With True Detective poised to provide serious competition for awards heavyweight Breaking Bad at this year’s Emmys, neither HBO nor creator Nic Pizzolatto were too happy yesterday when accusations of plagiarism were lobbied at Pizzolatto. A rather detailed report over at The Lovecraft E-zine highlighted extensive similarities between scripts for the first season of True Detective and Thomas Ligotti’s “The Conspiracy Against the Human Race,” with other works including ones by William S. Burroughs and Alan Moore also noted in the site’s argument.
Naturally, HBO and Pizzolatto both have a stake in defending True Detective‘s reputation, and now official statements from both have arrived. Check them out below:
‘True Detective’ is a work of exceptional originality and the story, plot, characters and dialogue are that of Nic Pizzolatto. Philosophical concepts are free for anyone to use, including writers of fiction, and there have been many such examples in the past. Exploring and engaging with ideas and themes that philosophers and novelists have wrestled with over time is one of the show’s many strengths — we stand by the show, its writing and Nic Pizzolatto entirely.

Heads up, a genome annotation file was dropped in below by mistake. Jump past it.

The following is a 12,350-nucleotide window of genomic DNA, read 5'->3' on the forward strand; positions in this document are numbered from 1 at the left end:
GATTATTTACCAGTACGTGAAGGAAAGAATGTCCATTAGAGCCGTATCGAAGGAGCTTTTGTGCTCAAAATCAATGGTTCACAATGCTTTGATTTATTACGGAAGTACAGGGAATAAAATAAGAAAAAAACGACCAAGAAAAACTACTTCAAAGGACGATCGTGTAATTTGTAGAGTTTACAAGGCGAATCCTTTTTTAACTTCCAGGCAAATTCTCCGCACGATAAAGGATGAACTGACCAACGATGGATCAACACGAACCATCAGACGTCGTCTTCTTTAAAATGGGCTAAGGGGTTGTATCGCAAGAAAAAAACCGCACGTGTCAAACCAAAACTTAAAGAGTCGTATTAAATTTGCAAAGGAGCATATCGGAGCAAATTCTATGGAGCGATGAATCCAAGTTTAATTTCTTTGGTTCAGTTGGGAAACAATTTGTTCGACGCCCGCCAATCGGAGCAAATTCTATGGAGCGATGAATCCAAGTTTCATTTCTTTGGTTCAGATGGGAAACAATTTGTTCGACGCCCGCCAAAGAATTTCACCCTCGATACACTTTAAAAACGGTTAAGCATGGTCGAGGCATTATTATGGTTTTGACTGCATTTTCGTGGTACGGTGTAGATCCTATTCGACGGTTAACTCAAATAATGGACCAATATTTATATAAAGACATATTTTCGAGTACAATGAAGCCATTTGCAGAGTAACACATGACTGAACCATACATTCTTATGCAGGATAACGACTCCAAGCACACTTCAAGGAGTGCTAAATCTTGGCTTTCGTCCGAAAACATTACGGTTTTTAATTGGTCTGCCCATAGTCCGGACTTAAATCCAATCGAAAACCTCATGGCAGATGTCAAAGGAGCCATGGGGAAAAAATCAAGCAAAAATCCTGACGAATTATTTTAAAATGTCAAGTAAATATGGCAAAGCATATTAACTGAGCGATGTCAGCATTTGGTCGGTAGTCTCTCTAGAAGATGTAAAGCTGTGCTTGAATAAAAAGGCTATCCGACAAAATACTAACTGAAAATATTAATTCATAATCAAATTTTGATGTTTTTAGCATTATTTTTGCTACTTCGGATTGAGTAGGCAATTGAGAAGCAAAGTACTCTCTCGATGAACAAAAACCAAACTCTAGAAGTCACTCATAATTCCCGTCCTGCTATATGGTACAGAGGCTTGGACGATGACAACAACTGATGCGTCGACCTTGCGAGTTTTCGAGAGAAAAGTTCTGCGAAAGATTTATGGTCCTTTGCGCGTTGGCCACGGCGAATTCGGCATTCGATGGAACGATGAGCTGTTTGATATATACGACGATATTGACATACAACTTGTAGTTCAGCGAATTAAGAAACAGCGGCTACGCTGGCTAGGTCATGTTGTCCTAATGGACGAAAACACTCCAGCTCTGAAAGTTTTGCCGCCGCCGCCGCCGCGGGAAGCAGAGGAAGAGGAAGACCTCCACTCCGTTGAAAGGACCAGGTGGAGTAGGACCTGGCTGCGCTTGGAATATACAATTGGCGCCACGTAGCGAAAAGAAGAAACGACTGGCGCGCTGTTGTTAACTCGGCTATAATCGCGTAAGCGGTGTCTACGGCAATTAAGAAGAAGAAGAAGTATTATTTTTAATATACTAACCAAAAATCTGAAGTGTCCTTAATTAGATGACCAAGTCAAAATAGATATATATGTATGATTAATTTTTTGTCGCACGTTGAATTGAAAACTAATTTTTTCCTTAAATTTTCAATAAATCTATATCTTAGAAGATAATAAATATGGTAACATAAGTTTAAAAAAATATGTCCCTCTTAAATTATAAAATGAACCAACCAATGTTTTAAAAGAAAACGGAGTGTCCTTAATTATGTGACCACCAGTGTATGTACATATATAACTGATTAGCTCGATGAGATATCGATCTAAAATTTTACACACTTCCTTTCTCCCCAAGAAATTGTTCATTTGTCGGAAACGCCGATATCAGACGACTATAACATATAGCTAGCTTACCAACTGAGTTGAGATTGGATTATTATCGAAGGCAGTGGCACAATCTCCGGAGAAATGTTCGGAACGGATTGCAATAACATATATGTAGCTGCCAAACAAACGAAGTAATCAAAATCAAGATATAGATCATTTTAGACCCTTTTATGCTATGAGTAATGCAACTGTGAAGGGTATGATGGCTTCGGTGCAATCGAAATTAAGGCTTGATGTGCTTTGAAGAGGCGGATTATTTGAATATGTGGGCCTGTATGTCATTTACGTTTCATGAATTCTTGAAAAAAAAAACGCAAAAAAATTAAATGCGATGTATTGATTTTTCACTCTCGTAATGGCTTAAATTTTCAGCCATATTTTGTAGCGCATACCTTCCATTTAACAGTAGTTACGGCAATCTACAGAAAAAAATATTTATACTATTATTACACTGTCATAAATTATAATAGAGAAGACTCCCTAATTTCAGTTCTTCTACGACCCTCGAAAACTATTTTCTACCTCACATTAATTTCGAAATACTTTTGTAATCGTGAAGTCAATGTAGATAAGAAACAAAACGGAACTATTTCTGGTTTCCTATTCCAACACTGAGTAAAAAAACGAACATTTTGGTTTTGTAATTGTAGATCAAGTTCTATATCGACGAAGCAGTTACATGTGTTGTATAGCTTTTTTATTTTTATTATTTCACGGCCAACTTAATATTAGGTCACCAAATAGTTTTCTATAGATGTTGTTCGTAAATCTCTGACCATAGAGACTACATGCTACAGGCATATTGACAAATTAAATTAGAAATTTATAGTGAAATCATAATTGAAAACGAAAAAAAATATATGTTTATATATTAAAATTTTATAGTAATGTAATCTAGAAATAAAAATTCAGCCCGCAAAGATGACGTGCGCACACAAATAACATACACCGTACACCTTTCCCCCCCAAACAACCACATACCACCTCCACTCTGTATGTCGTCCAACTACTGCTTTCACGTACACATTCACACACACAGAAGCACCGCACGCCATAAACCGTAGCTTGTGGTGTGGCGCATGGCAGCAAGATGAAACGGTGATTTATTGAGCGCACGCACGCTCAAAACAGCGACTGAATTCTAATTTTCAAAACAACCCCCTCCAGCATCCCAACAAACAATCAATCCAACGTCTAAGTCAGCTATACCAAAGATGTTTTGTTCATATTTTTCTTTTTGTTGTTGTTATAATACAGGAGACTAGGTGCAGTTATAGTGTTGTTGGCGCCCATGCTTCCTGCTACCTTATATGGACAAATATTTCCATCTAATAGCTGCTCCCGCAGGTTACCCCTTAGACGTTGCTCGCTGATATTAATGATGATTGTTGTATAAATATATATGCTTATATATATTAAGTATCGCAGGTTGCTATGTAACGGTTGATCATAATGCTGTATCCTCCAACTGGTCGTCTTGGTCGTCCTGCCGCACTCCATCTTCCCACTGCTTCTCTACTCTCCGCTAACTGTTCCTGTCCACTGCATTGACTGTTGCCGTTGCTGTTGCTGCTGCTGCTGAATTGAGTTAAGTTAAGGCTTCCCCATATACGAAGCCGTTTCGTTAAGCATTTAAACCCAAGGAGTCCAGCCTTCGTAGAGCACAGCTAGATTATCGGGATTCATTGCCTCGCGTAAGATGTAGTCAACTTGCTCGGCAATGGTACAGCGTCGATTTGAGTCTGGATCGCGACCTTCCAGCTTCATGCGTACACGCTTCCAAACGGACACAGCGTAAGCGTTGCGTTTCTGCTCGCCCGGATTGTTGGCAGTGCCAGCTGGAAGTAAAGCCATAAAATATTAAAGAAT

Nic Pizzolatto Statement:
Nothing in the television show ‘True Detective’ was plagiarized. The philosophical thoughts expressed by Rust Cohle do not represent any thought or idea unique to any one author; rather these are the philosophical tenets of a pessimistic, anti-natalist philosophy with an historic tradition including Arthur Schopenauer, Friedrich Nietzche, E.M. Cioran, and various other philosophers, all of whom express these ideas. As an autodidact pessimist, Cohle speaks toward that philosophy with erudition and in his own words. The ideas within this philosophy are certainly not exclusive to any writer.
What do you think? It’s interesting that neither statement addresses Ligotti or his work by name, despite the purportedly plagiarized sections of True Detective, including this one – “The only honorable thing for our species to do is deny our programming, stop reproducing and march hand-in-hand into extinction” – hew closely to words written by Ligotti.
Then again, neither HBO nor Pizzolatto have anything to gain by acknowledging the influence of Ligotti’s work on True Detective at this point (and in fact, with Pizzolatto nominating for an Emmy for writing the episode “The Secret Fate of All Life,” both may have a lot to lose if this controversy continues to make headlines). Unfortunately for the network and the writer, it’s likely that this outright rejection of the accusations is not the last we’ll hear of this. We’ll be sure to keep you posted as more on this unexpected conflict emerges.
Source: The Playlist